Dwayne Haskins, the Pittsburgh Steelers quarterback and 2018 Heisman Trophy finalist at Ohio State, was fatally struck by a dump truck Saturday morning while trying to cross a highway on foot in South Florida, police said.
Haskins, who re-signed with the Steelers last month, was 24.
Haskins was trying to cross Interstate 595’s westbound lanes, near the Fort Lauderdale-Hollywood International Airport in Broward County, when the dump truck hit him, the Florida Highway Patrol said. The incident was reported shortly after 6:30 am, the patrol said.
He was “walking on (the highway) for unknown reasons” when the incident happened, the patrol said in a news release.
Details about what led up to that weren’t immediately available. In recent days, Haskins had been in South Florida working out with some Steelers teammates, as captured in Instagram stories from Haskins and Steelers running back Najee Harris.
News of Haskins’ death drew statements of shock from around the league and beyond.
“I am devastated and at a loss for words with the unfortunate passing of Dwayne Haskins,” Steelers head coach Mike Tomlin said in a statement released by the team.
“He quickly became part of our Steelers family upon his arrival in Pittsburgh and was one of our hardest workers, both on the field and in our community,” Tomlin’s statement reads. “Dwayne was a great teammate, but even more so a tremendous friend to so many. I am truly heartbroken.
“Our thoughts and prayers are with his wife, Kalabrya, and his entire family during this difficult time.”
Haskins, a backup last season to the now-retired longtime Steeler Ben Roethlisberger, re-signed with the Steelers for one year last month, poised to enter his fourth year in the NFL.
“I feel like I can be a starter in this league. I got drafted for that reason,” Haskins said in January, according to Steelers.com. “I definitely believe I have the talent to. I just haven’t put it all together yet. And that’s something I have to do this offseason to put myself in position to play.”
Haskins rose to prominence at Ohio State, where he set OSU and Big Ten Conference records as a redshirt sophomore in 2018, including single-season passing yards (4,831), touchdown passes (50) and total offensive yards (4,939).
He finished third in voting for that season’s Heisman Trophy, awarded to college football’s most outstanding player.
Washington selected Haskins as the 15th overall pick in the 2019 NFL Draft. Haskins played 16 games across two seasons for Washington – starting 13 times – before the team released him in December 2020 toward the end of his second season.
The Steelers picked him up in January 2021, though he did not enter a regular-season game for Pittsburgh.
Former Steelers quarterback Ben Roethlisberger said on Twitter that although he only knew Haskins for a short time, he knew him to be “a young man that didn’t seem to ever have a bad day.”
“He came to work everyday with a smile on his face and energy and love in his heart. I really enjoyed his passion and love for the game and wanting to learn and be the best. His smile and zeal for life will be missed!,” Roethlisberger said. “I’ll say it again just like I told you to your face, I still wish I could throw the ball like you,” he added.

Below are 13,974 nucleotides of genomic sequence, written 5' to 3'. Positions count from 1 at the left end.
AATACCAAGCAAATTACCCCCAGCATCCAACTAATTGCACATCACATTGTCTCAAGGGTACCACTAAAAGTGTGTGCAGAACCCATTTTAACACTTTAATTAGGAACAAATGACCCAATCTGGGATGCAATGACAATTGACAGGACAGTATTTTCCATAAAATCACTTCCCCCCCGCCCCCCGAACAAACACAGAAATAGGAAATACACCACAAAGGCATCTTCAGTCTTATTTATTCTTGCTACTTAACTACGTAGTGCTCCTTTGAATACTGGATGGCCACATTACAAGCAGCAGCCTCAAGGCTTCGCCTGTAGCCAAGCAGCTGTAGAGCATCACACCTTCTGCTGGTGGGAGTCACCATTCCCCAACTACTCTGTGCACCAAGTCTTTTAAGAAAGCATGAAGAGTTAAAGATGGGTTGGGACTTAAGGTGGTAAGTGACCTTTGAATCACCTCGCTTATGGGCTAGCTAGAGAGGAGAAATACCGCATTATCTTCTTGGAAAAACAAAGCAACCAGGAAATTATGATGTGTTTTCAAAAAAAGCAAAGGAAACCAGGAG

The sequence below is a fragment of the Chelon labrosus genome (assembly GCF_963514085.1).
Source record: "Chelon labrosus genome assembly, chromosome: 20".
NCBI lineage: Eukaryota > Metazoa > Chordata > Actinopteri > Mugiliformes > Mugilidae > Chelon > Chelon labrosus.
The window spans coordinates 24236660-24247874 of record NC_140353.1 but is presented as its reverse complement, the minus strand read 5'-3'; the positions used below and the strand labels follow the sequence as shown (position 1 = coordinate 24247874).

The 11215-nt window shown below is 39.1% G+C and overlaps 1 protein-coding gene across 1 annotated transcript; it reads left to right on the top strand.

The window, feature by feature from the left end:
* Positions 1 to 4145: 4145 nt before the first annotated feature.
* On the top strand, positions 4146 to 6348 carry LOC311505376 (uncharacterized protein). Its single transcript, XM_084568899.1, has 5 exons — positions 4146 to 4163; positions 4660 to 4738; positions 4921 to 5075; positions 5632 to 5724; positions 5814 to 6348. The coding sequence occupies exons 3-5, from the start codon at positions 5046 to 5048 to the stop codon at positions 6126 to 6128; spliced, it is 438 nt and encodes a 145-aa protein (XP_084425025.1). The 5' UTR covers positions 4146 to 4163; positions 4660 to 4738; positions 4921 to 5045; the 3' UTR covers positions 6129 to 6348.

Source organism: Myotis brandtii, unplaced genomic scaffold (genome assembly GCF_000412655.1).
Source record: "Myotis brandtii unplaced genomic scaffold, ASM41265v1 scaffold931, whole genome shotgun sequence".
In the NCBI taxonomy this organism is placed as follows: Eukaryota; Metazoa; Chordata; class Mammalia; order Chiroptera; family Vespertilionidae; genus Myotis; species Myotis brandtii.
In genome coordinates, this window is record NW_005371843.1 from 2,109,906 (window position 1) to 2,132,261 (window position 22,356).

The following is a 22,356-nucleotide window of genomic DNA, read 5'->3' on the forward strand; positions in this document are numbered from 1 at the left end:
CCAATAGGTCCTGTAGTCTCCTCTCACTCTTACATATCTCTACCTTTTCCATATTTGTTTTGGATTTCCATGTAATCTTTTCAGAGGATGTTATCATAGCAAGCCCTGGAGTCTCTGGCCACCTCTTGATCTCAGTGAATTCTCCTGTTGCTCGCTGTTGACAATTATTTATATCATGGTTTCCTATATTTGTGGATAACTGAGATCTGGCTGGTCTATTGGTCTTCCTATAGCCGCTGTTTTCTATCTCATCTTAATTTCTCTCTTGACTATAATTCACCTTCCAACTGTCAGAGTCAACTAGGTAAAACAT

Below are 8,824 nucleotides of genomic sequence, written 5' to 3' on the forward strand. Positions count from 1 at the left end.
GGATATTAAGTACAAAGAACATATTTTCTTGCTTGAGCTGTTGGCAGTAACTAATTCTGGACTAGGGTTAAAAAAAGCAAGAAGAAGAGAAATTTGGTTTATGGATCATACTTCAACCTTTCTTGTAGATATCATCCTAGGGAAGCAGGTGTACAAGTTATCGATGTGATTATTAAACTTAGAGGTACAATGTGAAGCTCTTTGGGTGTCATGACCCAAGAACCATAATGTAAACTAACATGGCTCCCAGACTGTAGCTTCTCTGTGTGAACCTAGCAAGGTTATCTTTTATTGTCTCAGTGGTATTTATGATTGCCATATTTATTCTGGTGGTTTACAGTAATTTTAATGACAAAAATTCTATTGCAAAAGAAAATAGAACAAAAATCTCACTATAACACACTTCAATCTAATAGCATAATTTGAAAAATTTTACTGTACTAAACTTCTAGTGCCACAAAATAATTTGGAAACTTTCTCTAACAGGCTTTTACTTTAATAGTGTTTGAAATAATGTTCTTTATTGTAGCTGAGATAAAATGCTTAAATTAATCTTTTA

The Washington Commanders, Ohio State and fellow players expressed shock and condolences.
Steelers defensive tackle Cameron Heyward tweeted that “Dwayne meant so much to so many people.”
“His smile was infectious and he was a guy you wanted to be around,” Hewyard wrote. “We are all in shock about losing him. We are going to miss the heck out of him as well. We lost you way too early. Luckily I got a chance to get to know you. RIP DH.”
Haskins’ second head coach in Washington, Ron Rivera, said Saturday he was “absolutely heartbroken” to hear of his former player’s passing.
“Dwayne was a talented young man who had a long life ahead of him,” Rivera’s statement reads. “This is a very sad time and I am honestly at a loss for words. I know I speak for the rest of our team in saying he will be sorely missed.”
“I spent your final moments with you and I can’t help but think about how selfless you were in those moments. All you cared about was making sure that everyone around you was okay and I can’t thank you enough for that. You are what I strive to be,” Claypool tweeted.
Ryan Day, head coach at Ohio State, said in a tweet that the university community is “heartbroken.”
“The loss of Dwayne is beyond tragic and extremely difficult to process. For those who knew him closely, he was much more than a great football player. He had a giant heart, old soul and an infectious smile,” Day tweeted.
The Ohio State athletics department released a statement saying it was “terribly saddened to learn of the death of Dwayne Haskins Saturday morning.”
“We are thinking of the entire Haskins family during this most difficult time. Our prayers are with the family, and with his current and former teammates, coaches, friends and relatives,” the statement reads.
In his 16 career NFL games at Washington, Haskins threw for 2,804 yards, 12 touchdowns and 14 interceptions.